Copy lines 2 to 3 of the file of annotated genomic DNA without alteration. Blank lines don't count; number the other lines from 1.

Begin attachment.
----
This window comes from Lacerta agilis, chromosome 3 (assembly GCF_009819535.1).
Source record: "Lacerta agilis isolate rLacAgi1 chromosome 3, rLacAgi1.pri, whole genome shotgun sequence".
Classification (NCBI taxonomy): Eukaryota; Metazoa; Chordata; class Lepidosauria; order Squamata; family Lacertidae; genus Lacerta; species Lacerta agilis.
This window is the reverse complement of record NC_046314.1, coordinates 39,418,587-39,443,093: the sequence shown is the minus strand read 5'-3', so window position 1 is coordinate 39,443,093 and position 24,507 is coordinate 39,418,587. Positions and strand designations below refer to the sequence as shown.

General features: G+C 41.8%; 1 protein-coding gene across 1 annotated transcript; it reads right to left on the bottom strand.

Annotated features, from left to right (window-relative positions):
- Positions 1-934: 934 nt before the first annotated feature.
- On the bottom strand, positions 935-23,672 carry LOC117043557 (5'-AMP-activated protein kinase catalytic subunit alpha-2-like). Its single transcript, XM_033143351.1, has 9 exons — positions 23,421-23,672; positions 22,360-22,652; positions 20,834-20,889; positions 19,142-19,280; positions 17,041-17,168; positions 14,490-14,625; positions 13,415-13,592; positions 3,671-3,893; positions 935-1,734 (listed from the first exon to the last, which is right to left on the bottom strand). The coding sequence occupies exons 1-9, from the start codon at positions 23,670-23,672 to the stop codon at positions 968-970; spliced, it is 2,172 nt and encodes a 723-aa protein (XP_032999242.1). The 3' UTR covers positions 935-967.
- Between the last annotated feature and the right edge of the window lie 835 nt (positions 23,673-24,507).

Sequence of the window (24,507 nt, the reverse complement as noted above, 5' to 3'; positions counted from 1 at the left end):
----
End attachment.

Source record: "Lacerta agilis isolate rLacAgi1 chromosome 3, rLacAgi1.pri, whole genome shotgun sequence".
Classification (NCBI taxonomy): Eukaryota; Metazoa; Chordata; class Lepidosauria; order Squamata; family Lacertidae; genus Lacerta; species Lacerta agilis.